A million thoughts go through your head when you have the time for contemplation and rest on these journeys.  Don’t judge me, but I spent a long time trying to work out quite why so many camp people are attracted to the airline industry in particular.  I couldn’t think of anything.   Not quite as controversial was whose idea was it to serve a red hot fajita wrap on an aeroplane at the very same time as giving you a mini magnum ice cream.  The pressure to eat something that was hotter than the surface of the sun at the very same moment you have a melting ticking time bomb almost literally on your lap is some sort of sick game invented in a Delta airline office by someone that hated travellers.

My top travel tip, which I will no doubt forget before the return journey, is to get up and have your ‘comfort breaks’ before the team bring out drinks and dinners or else you end up stuck in your seat holding a part finished drink that you either need to take to the bathroom with you or risk spilling all over the place while you’re away.

We were well looked after and the food and service were superb.  I watched three films on the way: ‘15.17 to Paris’, ’12 Strong and In Bruges. ’15.17 to Paris’ and ’12 Strong’ both had a backdrop of terrorism which made for an exciting journey! ‘In Bruges’ was a welcome and dark humoured blast from the past.  I once read something telling you that you never move in with anyone until you have seen what they are like when they have a slow WiFi connection.  I would like to extend that to seeing what someone is like when they have a faulty in-flight entertainment system on a long flight. My films would randomly, without the screen being touched at all, pause, fast forward or skip.  I saw most of the end of the film before the start, all be it without sound and in high speed, but it was weird that it seemed to stop at key plot points where spoilers were given out.  Again, some disgruntled employee in an office laughing at me no doubt with ruined films and melted ice cream being used to soothe fajita burnt chins.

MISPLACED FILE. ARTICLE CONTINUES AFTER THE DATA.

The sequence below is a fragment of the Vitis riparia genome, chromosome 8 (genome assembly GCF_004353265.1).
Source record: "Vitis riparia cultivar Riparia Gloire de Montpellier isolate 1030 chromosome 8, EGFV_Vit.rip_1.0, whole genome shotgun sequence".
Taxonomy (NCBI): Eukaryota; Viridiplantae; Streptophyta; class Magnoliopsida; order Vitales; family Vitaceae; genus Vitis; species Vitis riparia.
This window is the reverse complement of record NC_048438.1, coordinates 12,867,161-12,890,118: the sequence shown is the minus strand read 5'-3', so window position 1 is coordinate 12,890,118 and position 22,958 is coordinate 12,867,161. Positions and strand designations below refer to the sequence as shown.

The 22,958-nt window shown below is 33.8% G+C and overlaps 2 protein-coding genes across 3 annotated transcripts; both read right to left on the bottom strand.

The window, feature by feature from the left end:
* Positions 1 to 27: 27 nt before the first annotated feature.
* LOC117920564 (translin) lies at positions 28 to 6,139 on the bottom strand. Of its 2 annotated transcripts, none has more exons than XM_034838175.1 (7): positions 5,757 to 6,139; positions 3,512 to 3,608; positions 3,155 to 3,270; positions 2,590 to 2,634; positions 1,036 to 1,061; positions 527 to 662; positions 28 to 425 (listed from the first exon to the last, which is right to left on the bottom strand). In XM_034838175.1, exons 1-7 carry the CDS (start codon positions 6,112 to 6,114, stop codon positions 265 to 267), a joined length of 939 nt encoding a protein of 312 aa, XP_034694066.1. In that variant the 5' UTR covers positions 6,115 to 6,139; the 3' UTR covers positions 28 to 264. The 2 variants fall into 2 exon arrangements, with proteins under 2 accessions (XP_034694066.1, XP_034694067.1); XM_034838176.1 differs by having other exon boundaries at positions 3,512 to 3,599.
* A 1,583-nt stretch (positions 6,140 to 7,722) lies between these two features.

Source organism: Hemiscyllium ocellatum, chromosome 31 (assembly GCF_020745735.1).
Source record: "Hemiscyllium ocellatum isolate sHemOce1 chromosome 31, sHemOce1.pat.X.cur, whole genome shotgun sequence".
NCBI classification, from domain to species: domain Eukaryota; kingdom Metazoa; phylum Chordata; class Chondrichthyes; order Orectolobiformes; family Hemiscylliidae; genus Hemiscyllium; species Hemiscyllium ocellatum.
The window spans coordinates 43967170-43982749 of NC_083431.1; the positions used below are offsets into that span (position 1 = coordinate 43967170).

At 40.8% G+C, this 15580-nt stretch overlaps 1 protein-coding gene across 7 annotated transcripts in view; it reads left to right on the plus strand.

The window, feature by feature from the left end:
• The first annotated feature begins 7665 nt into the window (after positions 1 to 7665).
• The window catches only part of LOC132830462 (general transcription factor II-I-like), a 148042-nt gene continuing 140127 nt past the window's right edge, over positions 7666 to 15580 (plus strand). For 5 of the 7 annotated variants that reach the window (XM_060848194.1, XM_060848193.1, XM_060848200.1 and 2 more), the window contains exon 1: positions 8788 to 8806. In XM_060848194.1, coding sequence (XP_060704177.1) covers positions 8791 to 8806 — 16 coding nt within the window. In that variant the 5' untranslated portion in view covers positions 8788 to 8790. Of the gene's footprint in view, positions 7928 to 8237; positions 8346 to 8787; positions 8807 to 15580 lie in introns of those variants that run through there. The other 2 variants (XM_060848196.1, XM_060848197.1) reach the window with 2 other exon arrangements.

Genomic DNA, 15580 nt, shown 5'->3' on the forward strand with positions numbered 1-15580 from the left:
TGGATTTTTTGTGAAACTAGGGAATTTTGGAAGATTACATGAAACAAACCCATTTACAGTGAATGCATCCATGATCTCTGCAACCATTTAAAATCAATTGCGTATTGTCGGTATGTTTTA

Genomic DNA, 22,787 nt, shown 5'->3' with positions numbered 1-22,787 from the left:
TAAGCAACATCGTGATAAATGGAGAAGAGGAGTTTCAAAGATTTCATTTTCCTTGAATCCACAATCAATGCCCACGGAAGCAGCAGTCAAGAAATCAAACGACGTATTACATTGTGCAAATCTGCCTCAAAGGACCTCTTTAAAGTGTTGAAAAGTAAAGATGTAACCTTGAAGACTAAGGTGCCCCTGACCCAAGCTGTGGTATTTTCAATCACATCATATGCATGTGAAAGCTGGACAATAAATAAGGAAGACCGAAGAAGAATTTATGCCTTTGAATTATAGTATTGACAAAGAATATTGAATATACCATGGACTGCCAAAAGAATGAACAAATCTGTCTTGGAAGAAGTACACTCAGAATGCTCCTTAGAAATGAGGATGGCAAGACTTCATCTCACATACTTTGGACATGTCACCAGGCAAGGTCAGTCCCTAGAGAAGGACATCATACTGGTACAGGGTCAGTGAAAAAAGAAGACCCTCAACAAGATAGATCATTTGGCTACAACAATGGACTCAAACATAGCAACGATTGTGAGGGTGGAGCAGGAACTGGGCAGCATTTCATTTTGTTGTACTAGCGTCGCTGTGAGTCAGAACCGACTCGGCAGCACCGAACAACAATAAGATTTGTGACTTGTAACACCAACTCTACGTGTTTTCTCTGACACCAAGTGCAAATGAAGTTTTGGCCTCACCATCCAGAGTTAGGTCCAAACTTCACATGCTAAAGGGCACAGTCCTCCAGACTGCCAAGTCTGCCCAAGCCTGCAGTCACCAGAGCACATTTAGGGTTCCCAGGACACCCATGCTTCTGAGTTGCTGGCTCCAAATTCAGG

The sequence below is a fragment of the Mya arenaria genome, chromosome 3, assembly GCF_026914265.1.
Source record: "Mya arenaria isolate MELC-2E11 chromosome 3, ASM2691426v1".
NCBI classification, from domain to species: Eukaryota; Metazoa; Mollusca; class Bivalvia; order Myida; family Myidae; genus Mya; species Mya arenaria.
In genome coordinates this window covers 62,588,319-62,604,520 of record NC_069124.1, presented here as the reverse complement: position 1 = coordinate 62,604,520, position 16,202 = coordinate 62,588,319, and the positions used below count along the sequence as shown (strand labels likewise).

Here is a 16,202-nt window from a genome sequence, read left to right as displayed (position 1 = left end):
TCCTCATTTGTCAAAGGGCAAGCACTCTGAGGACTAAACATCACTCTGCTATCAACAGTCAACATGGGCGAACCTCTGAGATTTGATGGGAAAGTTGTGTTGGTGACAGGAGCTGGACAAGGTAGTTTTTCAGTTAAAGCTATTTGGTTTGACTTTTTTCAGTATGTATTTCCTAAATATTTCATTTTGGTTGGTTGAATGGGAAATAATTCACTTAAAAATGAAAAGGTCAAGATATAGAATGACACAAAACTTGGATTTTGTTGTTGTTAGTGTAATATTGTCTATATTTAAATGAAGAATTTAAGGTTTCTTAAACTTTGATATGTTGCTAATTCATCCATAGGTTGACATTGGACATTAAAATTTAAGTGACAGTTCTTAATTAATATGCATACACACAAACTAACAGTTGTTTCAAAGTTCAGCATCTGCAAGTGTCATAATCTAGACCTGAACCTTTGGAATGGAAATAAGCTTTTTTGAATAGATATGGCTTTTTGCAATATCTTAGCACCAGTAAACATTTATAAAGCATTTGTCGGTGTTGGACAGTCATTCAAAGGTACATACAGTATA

After what seemed an age, we landed in Detroit which looked to be just as flat as Amsterdam and looking lovely with its autumn colours.  My Costa Rican friends were worried about getting through customs in time to catch our transfer flight.  They had no reason to worry at all as they got through customs faster than me with my NESTA paperwork that should have made things faster.  I had a good chat with the immigration team and they advised that I took the time to people watch at the Bellagio fountain show and warned me that gambling was a risk game that only the house wins at; my kind of people!

We got from one side of the terminal to the other on their indoor metro system, which was cool, and I stole some Wi-Fi to let those at home know I had landed safely.  Like a huge fish.  I chatted very briefly with Titchy but as soon as she showed me the cats on the video call I got very excited and animated. I had not realised but an American lady next to us in the departure gate was laughing away at me and I ended up introducing her to Titchy and my cats and we went on to look at a picture of her dog back home.  Americans were very friendly.

It seemed like one minute I was looking at a glorious sun floating over the airport and then, like the flick of a switch, it had dropped out of the sky and it was dark.  I had no idea what time it was on which day in my time zone or my original time zone and tiredness kicked in.  We had a quick scran stop at a place called Popeyes.  I was very confused as it seems to sell mainly chicken with not a hint of spinach in sight.  The meals were served with a biscuit, which seems like a very weird way to spell ‘scone’, but you have to love the Americans bless them.  No jam, no clotted cream and no butter, just a shed load of salt instead.

The flight to Vegas was in the dark and four hours of how I remembered longer haul flights being.  We were crushed into a full flight and there was no space to move or get comfortable by straightening your legs out. It was a good job I was far from being a serious athlete!   There was a lot of black space that we flew over with odd outcrops of bright lights and stadiums that you could make out every now and then.

The pilot announced that we were starting our descent and hoped that we had enjoyed the free onboard WiFi.  I had no idea such a thing was available until then and so messaged home to say I was nearly there and was annoyed that I had missed free connectivity!  As the engines throttled back and the nose of the plane dipped, like a white light shining out of a crack in a door, you could see Vegas off in the distance as if someone had ripped a hole in a black out curtain.  I tried to make out any recognisable sights but couldn’t. It wasn’t until the plane taxied to our gate and the plane turned around did I realise that the runway feels as if it is pretty much ON the strip.  I could make out everything and the excitement began to grow, all be it curtailed by the creeping tiredness that was catching up with me.